Search engine researchers typically depict search as the solitary activity of an individual searcher. They hardly ever talk about the social interactions that occurs around search. I think this is just plain wrong.
Brynn Evans and I recently conducted research asking web users their experiences of using search engines on the web. We conducted a type of survey called Critical Incident Survey, where we asked them to recall the last time they did a search on the web, and what that experience was like. Results from our critical-incident survey of 150 users on Amazon’s Mechanical Turk suggest that social interactions play an important role throughout the search process.
We surveyed users about their most recent searching experience. We used Amazon’s Mechanical Turk, a type of micro-task market, which can engage a large number of users to perform evaluation tasks both at low cost and relatively quickly (see our previous published paper in CHI2008 about this approach of doing user studies).
We recruited users with a specific statement of our purpose: “We are interested in how you search for digital information on your computer. Please answer the following questions about your most recent search experience.”
We then analyzed the results from the survey and looked to see where social interactions occurred. Note that we didn’t specifically ask them to recall incidents in which they had social interactions—just the “most recent” search they did. This style of survey forces users to recall the last significant event that they essentially can still remember. Consequently, about 2/3 of search acts occurred on the same day that users filled out our survey (48.7% occurred “recently” and 14.7% occurred “earlier in the day”). 19.3% of searches occurred the day before, and 17.3% occurred more than 2 days ago.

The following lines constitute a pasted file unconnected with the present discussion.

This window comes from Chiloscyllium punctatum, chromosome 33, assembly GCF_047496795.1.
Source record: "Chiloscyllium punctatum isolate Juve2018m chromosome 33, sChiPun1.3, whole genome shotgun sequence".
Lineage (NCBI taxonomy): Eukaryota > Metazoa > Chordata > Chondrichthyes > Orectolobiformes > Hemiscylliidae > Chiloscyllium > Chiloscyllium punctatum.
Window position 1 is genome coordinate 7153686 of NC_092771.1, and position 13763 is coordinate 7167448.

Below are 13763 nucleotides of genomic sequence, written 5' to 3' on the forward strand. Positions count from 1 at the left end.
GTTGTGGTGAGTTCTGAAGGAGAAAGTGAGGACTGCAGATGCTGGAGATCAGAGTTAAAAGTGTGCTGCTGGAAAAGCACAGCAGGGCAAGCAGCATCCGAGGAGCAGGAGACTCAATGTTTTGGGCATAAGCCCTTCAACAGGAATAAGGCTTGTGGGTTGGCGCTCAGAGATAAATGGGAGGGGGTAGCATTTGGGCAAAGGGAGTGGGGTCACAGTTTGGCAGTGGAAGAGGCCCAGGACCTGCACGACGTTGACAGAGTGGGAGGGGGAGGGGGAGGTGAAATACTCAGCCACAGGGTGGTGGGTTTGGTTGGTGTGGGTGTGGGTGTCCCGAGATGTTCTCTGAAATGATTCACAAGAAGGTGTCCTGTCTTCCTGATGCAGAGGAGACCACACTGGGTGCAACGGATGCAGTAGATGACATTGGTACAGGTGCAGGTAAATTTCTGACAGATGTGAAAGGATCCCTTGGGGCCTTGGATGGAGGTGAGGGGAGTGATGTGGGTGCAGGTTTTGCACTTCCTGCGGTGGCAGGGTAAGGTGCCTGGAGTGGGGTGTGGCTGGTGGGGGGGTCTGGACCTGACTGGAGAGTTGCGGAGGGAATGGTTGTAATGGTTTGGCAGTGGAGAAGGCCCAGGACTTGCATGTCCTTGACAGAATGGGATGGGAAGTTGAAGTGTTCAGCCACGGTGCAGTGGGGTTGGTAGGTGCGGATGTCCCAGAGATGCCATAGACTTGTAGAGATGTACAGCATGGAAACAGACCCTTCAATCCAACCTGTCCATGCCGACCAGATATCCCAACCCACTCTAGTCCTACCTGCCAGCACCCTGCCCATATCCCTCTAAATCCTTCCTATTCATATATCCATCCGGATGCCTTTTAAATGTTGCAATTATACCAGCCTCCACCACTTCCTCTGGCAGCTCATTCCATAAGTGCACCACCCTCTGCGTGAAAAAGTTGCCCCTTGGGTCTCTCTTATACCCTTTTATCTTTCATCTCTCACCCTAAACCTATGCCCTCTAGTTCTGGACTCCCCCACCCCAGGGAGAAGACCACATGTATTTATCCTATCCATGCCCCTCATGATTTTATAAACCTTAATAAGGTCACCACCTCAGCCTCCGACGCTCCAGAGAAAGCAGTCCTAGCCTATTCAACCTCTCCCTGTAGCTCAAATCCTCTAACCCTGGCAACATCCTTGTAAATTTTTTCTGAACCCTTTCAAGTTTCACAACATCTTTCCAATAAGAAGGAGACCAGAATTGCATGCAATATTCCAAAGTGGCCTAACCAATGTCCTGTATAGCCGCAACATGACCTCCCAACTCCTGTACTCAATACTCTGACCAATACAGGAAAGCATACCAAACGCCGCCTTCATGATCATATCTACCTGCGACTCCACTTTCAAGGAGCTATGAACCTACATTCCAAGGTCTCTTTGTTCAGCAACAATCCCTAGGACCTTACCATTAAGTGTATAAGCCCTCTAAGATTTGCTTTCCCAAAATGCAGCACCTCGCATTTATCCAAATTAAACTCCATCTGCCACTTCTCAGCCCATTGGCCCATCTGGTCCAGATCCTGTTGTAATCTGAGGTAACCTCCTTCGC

Here is an example of an interesting report we received. A barista (let’s call her Janet) works in a cafe, and couldn’t remember a really good recipe for a special drink. But she can remember just several ingredients in the recipe. She asks her colleagues if they know the drink, and of course she didn’t know the name of the drink. She had partial knowledge of what she needs to know, but only had more specific information to find the recipe. She goes to Google and types in the ingredients and finally finds recipe after some browsing and searching. After she finds the recipe, she prints out the information and shares it with her co-workers in the cafe the next day.
Interestingly, Janet’s extended search process not only extended over a few days, but she also interacted socially around her search process both before as well as after the search. The problem is that Google only sees her interaction with the search engine for a brief period of time, not knowing the entire social process that occurred behind the scene. Perhaps the search engine only saw keywords like “coffee cinnamon honey”, but not how she had obtained some of these ingredients’ name from other co-workers nor how she printed out the result to share with someone.
Janet never had a chance to interact with other baristas (who might be online at that moment) to see if they had a better idea about how to look for the recipe. Her new found knowledge was also not shared with other like-minded community interested in coffee drinks. Delicious and other social tagging sites can be used by groups of people to share what they have found, but the knowledge does not travel easily from the person who found it to the person that needs it efficiently. It seems tool support for social search is still relatively poor.
Now, our definition of “social search” is intended to be broad, to include a range of possible social interactions that may facilitate information seeking and sensemaking tasks:
“Social search” is an umbrella term used to describe
search acts that make use of social interactions with
others. These interactions may be explicit or implicit,
co-located or remote, synchronous or asynchronous.
In terms of results from our research, this example insight is just the tip of the iceberg. Stay tuned for more results from this research about to be published in CSCW2008.
Brynn Evans, Ed H. Chi. Towards a Model of Understanding Social Search. In Proc. of Computer-Supported Cooperative Work (CSCW), (to appear). ACM Press, 2008. San Diego, CA.